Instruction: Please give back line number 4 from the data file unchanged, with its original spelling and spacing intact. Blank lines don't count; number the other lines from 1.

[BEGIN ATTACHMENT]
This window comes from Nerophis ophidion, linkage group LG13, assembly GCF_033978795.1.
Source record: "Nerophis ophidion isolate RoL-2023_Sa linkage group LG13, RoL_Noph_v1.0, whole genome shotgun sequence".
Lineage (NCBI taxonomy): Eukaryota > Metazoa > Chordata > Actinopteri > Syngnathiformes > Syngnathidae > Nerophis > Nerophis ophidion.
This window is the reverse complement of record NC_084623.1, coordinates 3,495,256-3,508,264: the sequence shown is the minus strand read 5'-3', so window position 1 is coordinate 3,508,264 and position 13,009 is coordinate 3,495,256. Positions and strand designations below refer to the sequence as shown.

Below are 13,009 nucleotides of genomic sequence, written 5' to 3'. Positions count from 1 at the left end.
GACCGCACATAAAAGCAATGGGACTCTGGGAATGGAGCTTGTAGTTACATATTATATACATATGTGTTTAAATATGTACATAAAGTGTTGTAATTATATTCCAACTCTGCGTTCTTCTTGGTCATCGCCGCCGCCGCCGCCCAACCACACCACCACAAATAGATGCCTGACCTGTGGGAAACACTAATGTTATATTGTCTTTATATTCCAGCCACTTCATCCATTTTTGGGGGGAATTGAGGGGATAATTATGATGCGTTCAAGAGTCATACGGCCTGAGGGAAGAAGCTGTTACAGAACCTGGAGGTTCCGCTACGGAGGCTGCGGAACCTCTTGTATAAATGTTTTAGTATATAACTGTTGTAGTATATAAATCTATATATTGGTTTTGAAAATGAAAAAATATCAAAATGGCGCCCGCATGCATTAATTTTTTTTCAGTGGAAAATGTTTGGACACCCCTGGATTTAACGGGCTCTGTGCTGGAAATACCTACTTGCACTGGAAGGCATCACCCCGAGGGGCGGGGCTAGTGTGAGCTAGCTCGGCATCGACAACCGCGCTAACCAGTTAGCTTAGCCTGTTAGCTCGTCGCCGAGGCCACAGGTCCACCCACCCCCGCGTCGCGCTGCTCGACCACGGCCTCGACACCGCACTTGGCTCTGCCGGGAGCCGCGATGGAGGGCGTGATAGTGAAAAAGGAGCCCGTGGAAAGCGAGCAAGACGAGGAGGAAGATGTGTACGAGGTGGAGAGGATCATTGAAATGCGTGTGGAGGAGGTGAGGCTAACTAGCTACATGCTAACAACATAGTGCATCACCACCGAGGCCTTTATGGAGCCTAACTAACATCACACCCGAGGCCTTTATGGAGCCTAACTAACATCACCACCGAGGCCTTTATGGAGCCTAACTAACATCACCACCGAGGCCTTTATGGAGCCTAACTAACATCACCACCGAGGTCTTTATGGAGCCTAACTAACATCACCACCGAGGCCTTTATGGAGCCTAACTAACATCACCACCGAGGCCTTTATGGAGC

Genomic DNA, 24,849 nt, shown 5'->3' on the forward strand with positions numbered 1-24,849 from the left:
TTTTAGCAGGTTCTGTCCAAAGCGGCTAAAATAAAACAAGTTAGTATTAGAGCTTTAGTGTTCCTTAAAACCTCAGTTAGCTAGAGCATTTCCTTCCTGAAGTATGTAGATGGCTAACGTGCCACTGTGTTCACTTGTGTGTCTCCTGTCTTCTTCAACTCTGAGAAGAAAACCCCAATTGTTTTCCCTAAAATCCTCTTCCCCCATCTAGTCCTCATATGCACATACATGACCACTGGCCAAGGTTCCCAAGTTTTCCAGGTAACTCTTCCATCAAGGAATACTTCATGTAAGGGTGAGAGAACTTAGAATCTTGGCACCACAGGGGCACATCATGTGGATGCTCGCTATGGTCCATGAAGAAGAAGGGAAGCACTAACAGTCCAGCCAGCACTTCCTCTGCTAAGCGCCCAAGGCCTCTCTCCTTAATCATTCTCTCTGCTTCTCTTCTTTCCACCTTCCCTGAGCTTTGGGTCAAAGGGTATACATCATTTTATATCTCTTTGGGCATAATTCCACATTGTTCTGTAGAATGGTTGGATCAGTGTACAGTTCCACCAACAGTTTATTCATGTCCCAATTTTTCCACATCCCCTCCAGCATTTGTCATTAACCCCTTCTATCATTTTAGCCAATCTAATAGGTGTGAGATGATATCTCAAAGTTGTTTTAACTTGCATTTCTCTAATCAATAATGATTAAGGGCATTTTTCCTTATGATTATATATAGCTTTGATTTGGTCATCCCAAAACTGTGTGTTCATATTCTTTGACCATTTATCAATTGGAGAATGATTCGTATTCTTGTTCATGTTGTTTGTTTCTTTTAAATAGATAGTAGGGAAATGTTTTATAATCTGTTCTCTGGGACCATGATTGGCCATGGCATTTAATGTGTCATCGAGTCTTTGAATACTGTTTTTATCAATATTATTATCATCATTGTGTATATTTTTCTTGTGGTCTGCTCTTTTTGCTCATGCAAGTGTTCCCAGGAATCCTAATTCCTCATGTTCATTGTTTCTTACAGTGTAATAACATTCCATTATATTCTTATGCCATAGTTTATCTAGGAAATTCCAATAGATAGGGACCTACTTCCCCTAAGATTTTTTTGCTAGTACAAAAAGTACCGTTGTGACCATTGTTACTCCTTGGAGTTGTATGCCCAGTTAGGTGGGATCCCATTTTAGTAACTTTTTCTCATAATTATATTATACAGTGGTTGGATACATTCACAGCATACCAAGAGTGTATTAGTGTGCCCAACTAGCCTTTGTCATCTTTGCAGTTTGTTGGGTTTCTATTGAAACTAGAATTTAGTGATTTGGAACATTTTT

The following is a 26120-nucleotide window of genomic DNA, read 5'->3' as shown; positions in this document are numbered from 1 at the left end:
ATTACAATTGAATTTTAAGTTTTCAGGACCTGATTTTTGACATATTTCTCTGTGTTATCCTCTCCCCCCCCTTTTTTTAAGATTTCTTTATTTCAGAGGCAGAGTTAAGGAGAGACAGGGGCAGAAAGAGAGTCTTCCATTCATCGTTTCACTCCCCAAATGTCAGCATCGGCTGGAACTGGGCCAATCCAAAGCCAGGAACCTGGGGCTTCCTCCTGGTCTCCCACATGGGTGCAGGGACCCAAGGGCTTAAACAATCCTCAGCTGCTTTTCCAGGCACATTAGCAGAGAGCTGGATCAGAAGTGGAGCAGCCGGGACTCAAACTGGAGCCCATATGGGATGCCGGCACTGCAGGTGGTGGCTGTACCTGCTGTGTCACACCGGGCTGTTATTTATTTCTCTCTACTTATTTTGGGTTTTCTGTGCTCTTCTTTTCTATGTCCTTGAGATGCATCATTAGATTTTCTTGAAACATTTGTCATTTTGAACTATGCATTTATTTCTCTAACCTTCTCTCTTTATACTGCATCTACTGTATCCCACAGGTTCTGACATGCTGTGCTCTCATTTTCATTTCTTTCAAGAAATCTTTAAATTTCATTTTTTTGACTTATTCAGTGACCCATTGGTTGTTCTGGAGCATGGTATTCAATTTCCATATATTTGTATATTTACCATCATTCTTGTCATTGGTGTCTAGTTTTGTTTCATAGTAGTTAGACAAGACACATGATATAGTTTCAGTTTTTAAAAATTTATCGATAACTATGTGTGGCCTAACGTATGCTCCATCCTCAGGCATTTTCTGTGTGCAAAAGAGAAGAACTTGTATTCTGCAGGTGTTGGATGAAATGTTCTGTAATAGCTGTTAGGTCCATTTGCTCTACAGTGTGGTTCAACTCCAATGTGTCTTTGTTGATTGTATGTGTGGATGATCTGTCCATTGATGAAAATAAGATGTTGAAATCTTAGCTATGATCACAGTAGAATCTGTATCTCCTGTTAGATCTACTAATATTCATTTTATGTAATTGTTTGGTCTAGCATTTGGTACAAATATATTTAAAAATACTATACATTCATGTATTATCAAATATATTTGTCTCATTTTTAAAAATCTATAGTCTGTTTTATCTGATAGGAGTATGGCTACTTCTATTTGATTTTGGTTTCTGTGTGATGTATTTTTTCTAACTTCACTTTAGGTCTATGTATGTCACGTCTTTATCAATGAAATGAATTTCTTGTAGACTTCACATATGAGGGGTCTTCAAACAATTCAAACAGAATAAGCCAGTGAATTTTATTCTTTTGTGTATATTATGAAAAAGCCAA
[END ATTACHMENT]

This window is the reverse complement of record NC_084623.1, coordinates 3,495,256-3,508,264: the sequence shown is the minus strand read 5'-3', so window position 1 is coordinate 3,508,264 and position 13,009 is coordinate 3,495,256. Positions and strand designations below refer to the sequence as shown.